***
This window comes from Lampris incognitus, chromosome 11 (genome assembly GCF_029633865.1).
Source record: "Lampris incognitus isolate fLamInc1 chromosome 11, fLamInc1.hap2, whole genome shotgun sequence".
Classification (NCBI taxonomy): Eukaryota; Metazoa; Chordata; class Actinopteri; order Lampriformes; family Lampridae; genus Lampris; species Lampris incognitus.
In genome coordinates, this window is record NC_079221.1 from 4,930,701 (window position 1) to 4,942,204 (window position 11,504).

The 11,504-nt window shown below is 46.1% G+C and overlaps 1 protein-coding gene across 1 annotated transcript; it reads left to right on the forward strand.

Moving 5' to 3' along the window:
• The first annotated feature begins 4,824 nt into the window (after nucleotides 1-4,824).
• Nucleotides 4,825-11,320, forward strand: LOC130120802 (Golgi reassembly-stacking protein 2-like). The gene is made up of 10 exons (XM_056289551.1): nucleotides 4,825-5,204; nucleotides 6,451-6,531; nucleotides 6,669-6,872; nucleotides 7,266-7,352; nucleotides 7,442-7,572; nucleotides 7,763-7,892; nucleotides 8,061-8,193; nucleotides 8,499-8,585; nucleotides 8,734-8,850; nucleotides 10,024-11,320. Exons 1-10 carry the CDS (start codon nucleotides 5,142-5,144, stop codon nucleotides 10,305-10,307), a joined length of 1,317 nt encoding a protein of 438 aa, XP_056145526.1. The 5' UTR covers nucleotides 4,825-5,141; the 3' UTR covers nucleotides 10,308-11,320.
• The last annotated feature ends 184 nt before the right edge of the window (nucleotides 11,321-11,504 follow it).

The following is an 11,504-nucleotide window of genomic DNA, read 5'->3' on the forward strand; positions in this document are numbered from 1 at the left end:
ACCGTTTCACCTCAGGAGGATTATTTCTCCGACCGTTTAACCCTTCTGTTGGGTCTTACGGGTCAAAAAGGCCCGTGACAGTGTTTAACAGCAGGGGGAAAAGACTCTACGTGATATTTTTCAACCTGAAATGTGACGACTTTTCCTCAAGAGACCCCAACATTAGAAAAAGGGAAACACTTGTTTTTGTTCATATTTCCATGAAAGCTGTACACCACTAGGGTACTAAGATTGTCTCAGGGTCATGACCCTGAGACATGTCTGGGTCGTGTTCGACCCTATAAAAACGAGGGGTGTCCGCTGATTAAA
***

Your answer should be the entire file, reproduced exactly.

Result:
This window comes from Lampris incognitus, chromosome 11 (genome assembly GCF_029633865.1).
Source record: "Lampris incognitus isolate fLamInc1 chromosome 11, fLamInc1.hap2, whole genome shotgun sequence".
Classification (NCBI taxonomy): Eukaryota; Metazoa; Chordata; class Actinopteri; order Lampriformes; family Lampridae; genus Lampris; species Lampris incognitus.
In genome coordinates, this window is record NC_079221.1 from 4,930,701 (window position 1) to 4,942,204 (window position 11,504).

The 11,504-nt window shown below is 46.1% G+C and overlaps 1 protein-coding gene across 1 annotated transcript; it reads left to right on the forward strand.

Moving 5' to 3' along the window:
• The first annotated feature begins 4,824 nt into the window (after nucleotides 1-4,824).
• Nucleotides 4,825-11,320, forward strand: LOC130120802 (Golgi reassembly-stacking protein 2-like). The gene is made up of 10 exons (XM_056289551.1): nucleotides 4,825-5,204; nucleotides 6,451-6,531; nucleotides 6,669-6,872; nucleotides 7,266-7,352; nucleotides 7,442-7,572; nucleotides 7,763-7,892; nucleotides 8,061-8,193; nucleotides 8,499-8,585; nucleotides 8,734-8,850; nucleotides 10,024-11,320. Exons 1-10 carry the CDS (start codon nucleotides 5,142-5,144, stop codon nucleotides 10,305-10,307), a joined length of 1,317 nt encoding a protein of 438 aa, XP_056145526.1. The 5' UTR covers nucleotides 4,825-5,141; the 3' UTR covers nucleotides 10,308-11,320.
• The last annotated feature ends 184 nt before the right edge of the window (nucleotides 11,321-11,504 follow it).

The following is an 11,504-nucleotide window of genomic DNA, read 5'->3' on the forward strand; positions in this document are numbered from 1 at the left end:
ACCGTTTCACCTCAGGAGGATTATTTCTCCGACCGTTTAACCCTTCTGTTGGGTCTTACGGGTCAAAAAGGCCCGTGACAGTGTTTAACAGCAGGGGGAAAAGACTCTACGTGATATTTTTCAACCTGAAATGTGACGACTTTTCCTCAAGAGACCCCAACATTAGAAAAAGGGAAACACTTGTTTTTGTTCATATTTCCATGAAAGCTGTACACCACTAGGGTACTAAGATTGTCTCAGGGTCATGACCCTGAGACATGTCTGGGTCGTGTTCGACCCTATAAAAACGAGGGGTGTCCGCTGATTAAA